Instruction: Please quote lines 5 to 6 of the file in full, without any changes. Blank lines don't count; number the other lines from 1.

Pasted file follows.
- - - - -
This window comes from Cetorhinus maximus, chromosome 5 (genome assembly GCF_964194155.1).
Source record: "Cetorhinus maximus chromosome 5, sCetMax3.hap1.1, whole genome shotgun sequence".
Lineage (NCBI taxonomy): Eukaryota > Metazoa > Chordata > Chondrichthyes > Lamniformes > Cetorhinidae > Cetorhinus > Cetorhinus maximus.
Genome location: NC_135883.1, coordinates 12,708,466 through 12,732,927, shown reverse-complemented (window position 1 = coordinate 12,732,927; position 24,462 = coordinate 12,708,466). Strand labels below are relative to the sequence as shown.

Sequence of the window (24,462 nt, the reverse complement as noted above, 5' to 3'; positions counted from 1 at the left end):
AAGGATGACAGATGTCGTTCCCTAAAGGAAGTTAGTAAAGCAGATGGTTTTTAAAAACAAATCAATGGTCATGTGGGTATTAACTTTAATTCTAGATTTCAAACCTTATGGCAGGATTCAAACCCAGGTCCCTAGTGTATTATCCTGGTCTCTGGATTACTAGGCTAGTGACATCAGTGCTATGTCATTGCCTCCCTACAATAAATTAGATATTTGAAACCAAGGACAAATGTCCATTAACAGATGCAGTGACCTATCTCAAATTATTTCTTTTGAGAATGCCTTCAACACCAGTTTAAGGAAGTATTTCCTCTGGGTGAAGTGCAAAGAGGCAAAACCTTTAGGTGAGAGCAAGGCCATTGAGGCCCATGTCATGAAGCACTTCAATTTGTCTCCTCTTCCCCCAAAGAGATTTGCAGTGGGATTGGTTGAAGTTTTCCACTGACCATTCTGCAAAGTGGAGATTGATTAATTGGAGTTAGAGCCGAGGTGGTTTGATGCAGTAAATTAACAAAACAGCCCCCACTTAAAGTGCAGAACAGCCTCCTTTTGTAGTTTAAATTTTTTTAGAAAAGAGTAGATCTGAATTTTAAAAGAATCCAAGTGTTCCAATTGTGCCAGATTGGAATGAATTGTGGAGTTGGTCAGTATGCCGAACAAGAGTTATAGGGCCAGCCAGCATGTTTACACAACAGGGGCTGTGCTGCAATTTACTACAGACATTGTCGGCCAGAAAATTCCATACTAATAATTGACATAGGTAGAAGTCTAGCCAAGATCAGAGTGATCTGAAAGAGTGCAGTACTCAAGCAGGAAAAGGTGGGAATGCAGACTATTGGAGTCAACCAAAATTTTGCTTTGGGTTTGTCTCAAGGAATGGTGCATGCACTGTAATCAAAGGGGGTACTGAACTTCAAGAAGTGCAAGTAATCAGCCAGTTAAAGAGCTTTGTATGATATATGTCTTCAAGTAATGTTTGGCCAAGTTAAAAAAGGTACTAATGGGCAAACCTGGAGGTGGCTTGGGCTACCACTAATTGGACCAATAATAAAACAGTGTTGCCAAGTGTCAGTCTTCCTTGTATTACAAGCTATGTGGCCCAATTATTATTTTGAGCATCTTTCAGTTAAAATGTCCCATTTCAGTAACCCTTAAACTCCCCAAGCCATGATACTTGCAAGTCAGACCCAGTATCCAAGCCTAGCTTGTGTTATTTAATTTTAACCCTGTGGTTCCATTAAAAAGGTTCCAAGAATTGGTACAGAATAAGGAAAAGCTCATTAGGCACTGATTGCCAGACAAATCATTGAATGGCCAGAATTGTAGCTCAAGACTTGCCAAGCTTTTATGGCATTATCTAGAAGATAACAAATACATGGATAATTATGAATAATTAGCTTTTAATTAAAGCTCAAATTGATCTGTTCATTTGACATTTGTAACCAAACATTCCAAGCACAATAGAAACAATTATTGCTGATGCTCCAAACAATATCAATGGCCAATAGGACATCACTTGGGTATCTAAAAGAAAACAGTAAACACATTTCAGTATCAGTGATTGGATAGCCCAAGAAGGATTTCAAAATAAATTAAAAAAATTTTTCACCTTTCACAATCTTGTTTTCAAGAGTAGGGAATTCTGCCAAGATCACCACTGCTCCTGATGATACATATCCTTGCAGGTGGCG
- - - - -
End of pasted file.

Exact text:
Sequence of the window (24,462 nt, the reverse complement as noted above, 5' to 3'; positions counted from 1 at the left end):
AAGGATGACAGATGTCGTTCCCTAAAGGAAGTTAGTAAAGCAGATGGTTTTTAAAAACAAATCAATGGTCATGTGGGTATTAACTTTAATTCTAGATTTCAAACCTTATGGCAGGATTCAAACCCAGGTCCCTAGTGTATTATCCTGGTCTCTGGATTACTAGGCTAGTGACATCAGTGCTATGTCATTGCCTCCCTACAATAAATTAGATATTTGAAACCAAGGACAAATGTCCATTAACAGATGCAGTGACCTATCTCAAATTATTTCTTTTGAGAATGCCTTCAACACCAGTTTAAGGAAGTATTTCCTCTGGGTGAAGTGCAAAGAGGCAAAACCTTTAGGTGAGAGCAAGGCCATTGAGGCCCATGTCATGAAGCACTTCAATTTGTCTCCTCTTCCCCCAAAGAGATTTGCAGTGGGATTGGTTGAAGTTTTCCACTGACCATTCTGCAAAGTGGAGATTGATTAATTGGAGTTAGAGCCGAGGTGGTTTGATGCAGTAAATTAACAAAACAGCCCCCACTTAAAGTGCAGAACAGCCTCCTTTTGTAGTTTAAATTTTTTTAGAAAAGAGTAGATCTGAATTTTAAAAGAATCCAAGTGTTCCAATTGTGCCAGATTGGAATGAATTGTGGAGTTGGTCAGTATGCCGAACAAGAGTTATAGGGCCAGCCAGCATGTTTACACAACAGGGGCTGTGCTGCAATTTACTACAGACATTGTCGGCCAGAAAATTCCATACTAATAATTGACATAGGTAGAAGTCTAGCCAAGATCAGAGTGATCTGAAAGAGTGCAGTACTCAAGCAGGAAAAGGTGGGAATGCAGACTATTGGAGTCAACCAAAATTTTGCTTTGGGTTTGTCTCAAGGAATGGTGCATGCACTGTAATCAAAGGGGGTACTGAACTTCAAGAAGTGCAAGTAATCAGCCAGTTAAAGAGCTTTGTATGATATATGTCTTCAAGTAATGTTTGGCCAAGTTAAAAAAGGTACTAATGGGCAAACCTGGAGGTGGCTTGGGCTACCACTAATTGGACCAATAATAAAACAGTGTTGCCAAGTGTCAGTCTTCCTTGTATTACAAGCTATGTGGCCCAATTATTATTTTGAGCATCTTTCAGTTAAAATGTCCCATTTCAGTAACCCTTAAACTCCCCAAGCCATGATACTTGCAAGTCAGACCCAGTATCCAAGCCTAGCTTGTGTTATTTAATTTTAACCCTGTGGTTCCATTAAAAAGGTTCCAAGAATTGGTACAGAATAAGGAAAAGCTCATTAGGCACTGATTGCCAGACAAATCATTGAATGGCCAGAATTGTAGCTCAAGACTTGCCAAGCTTTTATGGCATTATCTAGAAGATAACAAATACATGGATAATTATGAATAATTAGCTTTTAATTAAAGCTCAAATTGATCTGTTCATTTGACATTTGTAACCAAACATTCCAAGCACAATAGAAACAATTATTGCTGATGCTCCAAACAATATCAATGGCCAATAGGACATCACTTGGGTATCTAAAAGAAAACAGTAAACACATTTCAGTATCAGTGATTGGATAGCCCAAGAAGGATTTCAAAATAAATTAAAAAAATTTTTCACCTTTCACAATCTTGTTTTCAAGAGTAGGGAATTCTGCCAAGATCACCACTGCTCCTGATGATACATATCCTTGCAGGTGGCG